Leader Preview: Nuneaton (a)

Here’s my column from last week’s Leader. It forms part of the paper’s comprehensive pre-match coverage every Friday, featuring interviews, an in-depth look at the opposition and lots of statistical analysis. All content in the column (c) www.leaderlive.co.uk.

Xavi Valero in familar pose: concedng a goal.
Xavi Valero in familar pose: concedng a goal.

Our last two matches, correctly identified by Andy Morrell as the first time he’s lost back to back games as a manager, have certainly dampened the mood going into tomorrow’s game.

If we fail to win at Nuneaton it will be the longest run of games Morrell has gone without victory, and the first time since March 2010 that we’ve failed to get a win in six matches.

The defeat against Chester was the twelfth game in a row that we haven’t kept a clean sheet, which is uncharacteristic after years of defensive solidity. That’s the longest time we’ve gone without repelling the opposition in the Conference as we had two eleven game runs without defensive perfection in our first season in non league. To find the last time we went longer without a clean sheet you have to go back to a run of thirteen matches in the 2004-5 season, a sequence which included the memorable but short-lived Wrexham career of Xabi Valero.

Our away matches this season haven’t tended to lack for drama, and if that pattern is repeated tomorrow then we’ll be bucking a trend, as our last couple of games in Nuneaton haven’t offered much in terms of goals!

Last season the sides clashed at Liberty Way for the first time in ninety two years, and frankly the game was hardly worth the wait! Nuneaton had concerns about the reliability of their goalkeeper, Ben McNamara, who was pressed into standing in after the first choice keeper was injured and had looked shaky when called upon earlier in the season.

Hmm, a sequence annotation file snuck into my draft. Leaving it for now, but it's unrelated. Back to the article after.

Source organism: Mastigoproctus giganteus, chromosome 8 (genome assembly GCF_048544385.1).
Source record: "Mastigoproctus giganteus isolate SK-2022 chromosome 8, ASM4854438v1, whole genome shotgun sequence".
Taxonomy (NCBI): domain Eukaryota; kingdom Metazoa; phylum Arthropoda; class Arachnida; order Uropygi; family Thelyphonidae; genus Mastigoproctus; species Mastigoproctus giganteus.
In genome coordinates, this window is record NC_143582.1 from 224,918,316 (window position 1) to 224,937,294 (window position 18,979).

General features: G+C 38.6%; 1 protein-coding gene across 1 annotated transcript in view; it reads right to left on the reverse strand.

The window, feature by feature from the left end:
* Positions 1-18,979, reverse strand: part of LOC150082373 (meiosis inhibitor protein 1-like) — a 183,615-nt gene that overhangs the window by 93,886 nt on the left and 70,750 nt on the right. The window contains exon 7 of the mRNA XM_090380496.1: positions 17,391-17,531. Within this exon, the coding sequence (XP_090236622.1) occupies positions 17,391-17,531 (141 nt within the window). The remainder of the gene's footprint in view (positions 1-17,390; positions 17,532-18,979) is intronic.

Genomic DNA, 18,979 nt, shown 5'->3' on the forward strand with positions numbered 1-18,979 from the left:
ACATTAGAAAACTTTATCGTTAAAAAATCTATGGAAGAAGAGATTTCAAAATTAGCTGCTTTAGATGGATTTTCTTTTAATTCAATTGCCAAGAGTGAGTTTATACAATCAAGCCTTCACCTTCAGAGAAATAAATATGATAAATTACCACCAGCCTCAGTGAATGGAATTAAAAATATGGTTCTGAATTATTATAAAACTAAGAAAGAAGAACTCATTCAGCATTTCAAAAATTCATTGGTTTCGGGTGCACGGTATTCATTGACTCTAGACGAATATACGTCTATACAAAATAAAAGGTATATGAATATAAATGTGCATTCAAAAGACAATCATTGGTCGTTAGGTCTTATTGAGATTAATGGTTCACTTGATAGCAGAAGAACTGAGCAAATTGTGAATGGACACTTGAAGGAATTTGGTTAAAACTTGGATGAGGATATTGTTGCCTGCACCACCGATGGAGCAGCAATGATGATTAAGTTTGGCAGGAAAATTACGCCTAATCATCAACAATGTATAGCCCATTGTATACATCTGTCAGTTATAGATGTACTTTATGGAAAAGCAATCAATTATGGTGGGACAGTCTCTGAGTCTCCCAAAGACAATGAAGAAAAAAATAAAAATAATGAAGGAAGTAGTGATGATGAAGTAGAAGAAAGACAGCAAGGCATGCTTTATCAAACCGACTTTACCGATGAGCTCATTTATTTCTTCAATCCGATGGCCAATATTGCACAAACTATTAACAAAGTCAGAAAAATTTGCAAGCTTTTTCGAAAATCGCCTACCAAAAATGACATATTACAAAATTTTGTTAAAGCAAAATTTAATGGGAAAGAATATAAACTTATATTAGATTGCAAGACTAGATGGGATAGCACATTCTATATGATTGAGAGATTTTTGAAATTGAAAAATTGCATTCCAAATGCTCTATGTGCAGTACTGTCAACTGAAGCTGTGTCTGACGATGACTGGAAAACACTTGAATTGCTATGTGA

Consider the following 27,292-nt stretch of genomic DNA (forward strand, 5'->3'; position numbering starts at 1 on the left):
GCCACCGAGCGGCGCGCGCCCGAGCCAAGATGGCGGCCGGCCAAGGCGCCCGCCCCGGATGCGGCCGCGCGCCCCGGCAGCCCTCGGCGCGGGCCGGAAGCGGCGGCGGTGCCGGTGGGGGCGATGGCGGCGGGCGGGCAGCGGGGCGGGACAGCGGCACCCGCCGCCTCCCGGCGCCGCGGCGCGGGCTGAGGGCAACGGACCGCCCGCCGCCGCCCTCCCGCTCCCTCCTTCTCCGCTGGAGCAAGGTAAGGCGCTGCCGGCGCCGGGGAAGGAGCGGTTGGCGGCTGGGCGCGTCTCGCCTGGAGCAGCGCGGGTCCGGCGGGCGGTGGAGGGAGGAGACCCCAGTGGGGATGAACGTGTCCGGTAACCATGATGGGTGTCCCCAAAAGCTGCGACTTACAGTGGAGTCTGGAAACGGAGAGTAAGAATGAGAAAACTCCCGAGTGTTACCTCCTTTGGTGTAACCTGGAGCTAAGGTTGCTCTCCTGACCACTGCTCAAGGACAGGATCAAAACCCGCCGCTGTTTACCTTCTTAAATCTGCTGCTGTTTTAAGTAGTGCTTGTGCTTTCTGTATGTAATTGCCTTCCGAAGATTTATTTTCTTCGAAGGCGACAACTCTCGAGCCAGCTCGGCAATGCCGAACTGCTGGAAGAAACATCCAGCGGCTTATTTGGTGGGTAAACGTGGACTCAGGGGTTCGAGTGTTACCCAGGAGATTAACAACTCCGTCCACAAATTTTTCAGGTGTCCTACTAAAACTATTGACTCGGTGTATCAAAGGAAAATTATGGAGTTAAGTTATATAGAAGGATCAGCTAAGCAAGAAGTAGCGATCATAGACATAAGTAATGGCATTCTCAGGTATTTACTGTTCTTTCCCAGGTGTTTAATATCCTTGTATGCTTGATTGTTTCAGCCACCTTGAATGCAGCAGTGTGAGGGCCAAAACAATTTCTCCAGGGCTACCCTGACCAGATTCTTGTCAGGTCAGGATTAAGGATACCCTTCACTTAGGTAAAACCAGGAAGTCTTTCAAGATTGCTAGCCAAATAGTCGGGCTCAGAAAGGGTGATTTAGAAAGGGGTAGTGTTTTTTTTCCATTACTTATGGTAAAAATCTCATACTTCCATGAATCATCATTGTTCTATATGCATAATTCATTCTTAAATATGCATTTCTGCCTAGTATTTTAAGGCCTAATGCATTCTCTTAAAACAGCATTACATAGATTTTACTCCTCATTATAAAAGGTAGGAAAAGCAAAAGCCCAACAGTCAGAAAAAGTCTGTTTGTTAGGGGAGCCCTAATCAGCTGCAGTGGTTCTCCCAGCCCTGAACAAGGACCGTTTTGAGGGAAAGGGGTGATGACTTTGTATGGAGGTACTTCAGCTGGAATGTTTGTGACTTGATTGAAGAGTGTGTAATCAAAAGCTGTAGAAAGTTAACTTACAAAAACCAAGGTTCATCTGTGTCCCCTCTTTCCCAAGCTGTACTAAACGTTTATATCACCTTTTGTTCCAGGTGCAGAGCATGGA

With a strong wind at Wrexham’s backs, the home side must have been nervous as the match kicked off, but they needn’t have worried as The Dragons barely troubled McNamara in the course of a very drab opening period, and things didn’t change in the second as the sides played out a dull goalless draw.

In fact, it was Joslain Mayebi who played the more important role in the match, making an excellent double save in the second half to preserve our clean sheet.

Our previous matches against Nuneaton came against their previous incarnation, called Nuneaton St. Nicholas. We played them for the two seasons before we entered the Football League in the Birmingham and District League and we held the upper hand in those days, winning three of our four encounters.

Having said that, the first time the sides met was also a goalless draw. It took place in September 1919, and was our fourth match after the resumption of football after the end of the First World War. That might explain the impressive crowd of four thousand, eager for some trivial entertainment to take their minds off the horror of the previous five years.

There was an even better turn out the following season, as six thousand came to watch us visit the midlands, and this time we didn’t let them off the hook.

David Jardine got two goals and further strikes from Reg Jones and John Taylor earned us a 4-2 victory.

Coming back to the present day, Neil Ashton makes his 150th Wrexham appearance tomorrow.

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